Sun, Jun 08, 2014 - Page 1 News List

Poroshenko sworn in as president of troubled Ukraine

‘GANGSTERS, KILLERS’:Poroshenko offered an amnesty to rebels ‘who don’t have blood on their hands’ as Russia urged an end to military operations

AP, KIEV

New Ukrainian President Petro Poroshenko attends an Orthodox service after his inauguration in Kiev, Ukraine, yesterday.

Photo: Reuters

New Ukrainian President Petro Poroshenko yesterday called for dialogue with the country’s east, gripped by a violent separatist insurgency, and for armed groups to lay down their weapons, but said he would not talk with rebels he called “gangsters and killers.”

Poroshenko’s inaugural address after taking the oath of office in parliament gave little sign of a quick resolution to the conflict in the east, which Ukrainian officials say has left more than 200 people dead.

He also took a firm line on Russia’s annexation of Crimea this spring, insisting that the Black Sea peninsula “was, is and will be Ukrainian.”

He gave no indication of how Ukraine could regain control of Crimea, which Russian President Vladimir Putin has said was allotted to Ukraine unjustly under then-Soviet leader Nikita Khrushchev.

Rebel leaders in the east dismissed Poroshenko’s speech.

“This statement doesn’t concern us,” said the so-called prime minister of the insurgent Donetsk People’s Republic, Alexander Borodai, according to the RIA Novosti news agency.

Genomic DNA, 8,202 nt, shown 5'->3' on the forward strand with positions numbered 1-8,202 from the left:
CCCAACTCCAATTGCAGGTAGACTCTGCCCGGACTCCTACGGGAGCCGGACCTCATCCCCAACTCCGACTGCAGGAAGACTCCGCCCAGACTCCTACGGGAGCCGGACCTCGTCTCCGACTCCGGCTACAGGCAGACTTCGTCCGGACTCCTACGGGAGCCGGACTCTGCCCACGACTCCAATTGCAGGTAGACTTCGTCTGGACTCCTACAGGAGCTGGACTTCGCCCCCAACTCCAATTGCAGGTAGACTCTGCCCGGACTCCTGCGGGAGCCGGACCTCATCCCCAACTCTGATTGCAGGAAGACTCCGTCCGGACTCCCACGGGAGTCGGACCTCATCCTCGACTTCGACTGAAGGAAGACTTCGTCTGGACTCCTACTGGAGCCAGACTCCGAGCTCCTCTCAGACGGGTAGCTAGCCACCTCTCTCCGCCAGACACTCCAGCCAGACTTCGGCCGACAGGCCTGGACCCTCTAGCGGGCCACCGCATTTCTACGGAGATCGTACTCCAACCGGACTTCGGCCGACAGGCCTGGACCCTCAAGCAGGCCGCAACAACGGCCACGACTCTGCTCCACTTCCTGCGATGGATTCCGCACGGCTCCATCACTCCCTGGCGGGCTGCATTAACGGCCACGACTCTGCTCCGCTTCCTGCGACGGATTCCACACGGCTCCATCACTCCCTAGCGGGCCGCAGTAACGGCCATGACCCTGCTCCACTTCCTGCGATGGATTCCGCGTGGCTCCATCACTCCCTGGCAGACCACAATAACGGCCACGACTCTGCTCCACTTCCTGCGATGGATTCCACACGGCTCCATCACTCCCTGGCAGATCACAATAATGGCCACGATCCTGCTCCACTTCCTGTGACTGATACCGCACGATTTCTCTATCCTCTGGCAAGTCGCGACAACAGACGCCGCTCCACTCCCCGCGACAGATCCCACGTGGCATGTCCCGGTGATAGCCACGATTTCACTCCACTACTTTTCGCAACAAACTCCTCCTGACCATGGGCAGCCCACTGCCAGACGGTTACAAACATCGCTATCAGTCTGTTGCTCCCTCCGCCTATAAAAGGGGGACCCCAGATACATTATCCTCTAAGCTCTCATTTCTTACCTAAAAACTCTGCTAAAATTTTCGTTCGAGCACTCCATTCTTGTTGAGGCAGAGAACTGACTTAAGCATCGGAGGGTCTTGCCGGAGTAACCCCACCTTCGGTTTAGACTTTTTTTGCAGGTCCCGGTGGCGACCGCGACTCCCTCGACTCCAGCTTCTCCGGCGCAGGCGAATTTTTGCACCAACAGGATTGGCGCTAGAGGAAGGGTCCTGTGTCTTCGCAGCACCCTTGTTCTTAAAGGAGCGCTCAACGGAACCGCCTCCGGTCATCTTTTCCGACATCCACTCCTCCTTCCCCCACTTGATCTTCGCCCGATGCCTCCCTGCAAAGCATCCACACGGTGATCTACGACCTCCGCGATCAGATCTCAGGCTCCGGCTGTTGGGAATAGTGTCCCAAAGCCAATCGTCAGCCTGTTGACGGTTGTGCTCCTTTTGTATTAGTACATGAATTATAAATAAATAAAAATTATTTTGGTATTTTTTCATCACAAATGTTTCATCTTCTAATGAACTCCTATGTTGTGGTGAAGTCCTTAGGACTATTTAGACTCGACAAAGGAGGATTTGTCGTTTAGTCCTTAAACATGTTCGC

Poroshenko offered amnesty to rebels who “don’t have blood on their hands.”

However, “I don’t believe it,” said Valery Bolotov, the insurgent leader in the Luhansk region. Rebels in both Luhansk and Donetsk have declared their regions independent.

The new president said “I will bring you peace,” but did not indicate whether Ukrainian forces would scale back their offensives against the insurgency, which Ukraine says is fomented by Russia.

Russia has insisted on Ukraine ending its military operation.

Russian Ambassador Mikhail Zurabov, representing Moscow at the inauguration, said Poroshenko’s statements “sound reassuring,” but “for us, the principal thing is to stop the military operation,” RIA Novosti reported.

As president, Poroshenko is commander-in-chief of the military and appoints the defense and foreign ministers. The prime minister is appointed by the parliament.

The 48-year-old Poroshenko, often called “The Chocolate King” because of the fortune he made as a confectionery tycoon, was elected on May 25. He replaces Oleksandr Turchynov, who served as interim president after Russia-friendly ousted Ukrainian president Viktor Yanukovych fled the country in February after months of street protests against him.

The fall of Yanukovych aggravated long-brewing tensions in eastern and southern Ukraine, whose majority native Russian speakers denounced the new government as a nationalist putsch that aimed to suppress them.

Within a month, the Black Sea peninsula of Crimea was annexed by Russia after a secession referendum and an armed insurgency arose in Donetsk and Luhansk.

In his inaugural address, attended by dignitaries including US Vice President Joseph Biden, US Senator John McCain and US Representative Marci Kaptur, Poroshenko promised amnesty “for those who do not have blood on their hands” and called for dialogue with “peaceful citizens” in the east.

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